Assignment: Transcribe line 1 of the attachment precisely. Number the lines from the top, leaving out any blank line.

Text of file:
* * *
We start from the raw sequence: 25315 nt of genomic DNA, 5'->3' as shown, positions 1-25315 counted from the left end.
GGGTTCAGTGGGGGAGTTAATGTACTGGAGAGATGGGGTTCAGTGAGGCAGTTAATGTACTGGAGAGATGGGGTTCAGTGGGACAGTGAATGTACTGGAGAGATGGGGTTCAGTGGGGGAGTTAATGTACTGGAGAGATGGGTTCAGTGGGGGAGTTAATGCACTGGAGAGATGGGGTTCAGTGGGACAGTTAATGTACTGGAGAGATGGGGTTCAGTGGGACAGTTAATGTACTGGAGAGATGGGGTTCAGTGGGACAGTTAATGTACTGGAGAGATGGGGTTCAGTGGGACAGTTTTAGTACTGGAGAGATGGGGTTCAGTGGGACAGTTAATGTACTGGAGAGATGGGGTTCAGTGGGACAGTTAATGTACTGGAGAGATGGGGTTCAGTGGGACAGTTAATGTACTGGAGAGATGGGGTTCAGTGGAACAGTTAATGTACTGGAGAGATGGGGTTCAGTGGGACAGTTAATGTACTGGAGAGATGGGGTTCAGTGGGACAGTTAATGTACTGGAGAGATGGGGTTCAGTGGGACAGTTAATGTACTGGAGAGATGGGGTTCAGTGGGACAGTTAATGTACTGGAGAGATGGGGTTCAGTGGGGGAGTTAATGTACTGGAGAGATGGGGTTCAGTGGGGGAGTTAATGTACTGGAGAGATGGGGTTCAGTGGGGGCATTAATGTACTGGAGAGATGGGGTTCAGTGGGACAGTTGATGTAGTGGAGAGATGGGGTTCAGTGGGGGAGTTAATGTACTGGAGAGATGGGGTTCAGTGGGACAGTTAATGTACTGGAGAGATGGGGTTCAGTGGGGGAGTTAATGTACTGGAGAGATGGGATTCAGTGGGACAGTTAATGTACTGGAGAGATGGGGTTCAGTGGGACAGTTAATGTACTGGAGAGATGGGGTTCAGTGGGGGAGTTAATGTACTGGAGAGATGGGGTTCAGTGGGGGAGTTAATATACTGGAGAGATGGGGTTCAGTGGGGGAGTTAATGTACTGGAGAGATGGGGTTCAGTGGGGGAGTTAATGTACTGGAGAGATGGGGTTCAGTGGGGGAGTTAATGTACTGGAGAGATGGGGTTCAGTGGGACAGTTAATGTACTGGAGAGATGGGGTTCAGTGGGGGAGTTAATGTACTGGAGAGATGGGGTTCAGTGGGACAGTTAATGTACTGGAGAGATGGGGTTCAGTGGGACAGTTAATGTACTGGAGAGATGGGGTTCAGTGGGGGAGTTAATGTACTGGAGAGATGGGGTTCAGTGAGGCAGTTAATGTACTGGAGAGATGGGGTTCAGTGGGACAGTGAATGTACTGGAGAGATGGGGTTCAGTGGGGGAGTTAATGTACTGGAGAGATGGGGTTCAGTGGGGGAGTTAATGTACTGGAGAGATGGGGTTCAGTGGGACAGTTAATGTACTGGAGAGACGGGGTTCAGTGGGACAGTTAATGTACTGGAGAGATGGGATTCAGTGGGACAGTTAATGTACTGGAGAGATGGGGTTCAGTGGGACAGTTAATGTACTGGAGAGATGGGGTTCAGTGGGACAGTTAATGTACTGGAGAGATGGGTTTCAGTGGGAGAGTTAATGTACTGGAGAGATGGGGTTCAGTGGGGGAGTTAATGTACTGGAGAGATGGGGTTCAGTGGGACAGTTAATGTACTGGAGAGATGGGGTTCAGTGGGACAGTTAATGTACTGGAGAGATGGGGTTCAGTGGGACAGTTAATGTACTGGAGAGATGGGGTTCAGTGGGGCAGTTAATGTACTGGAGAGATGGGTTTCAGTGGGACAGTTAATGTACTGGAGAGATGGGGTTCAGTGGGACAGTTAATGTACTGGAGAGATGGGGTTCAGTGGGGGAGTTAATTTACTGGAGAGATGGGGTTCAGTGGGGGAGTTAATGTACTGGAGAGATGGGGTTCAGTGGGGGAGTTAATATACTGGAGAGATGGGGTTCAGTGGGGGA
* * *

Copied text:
We start from the raw sequence: 25315 nt of genomic DNA, 5'->3' as shown, positions 1-25315 counted from the left end.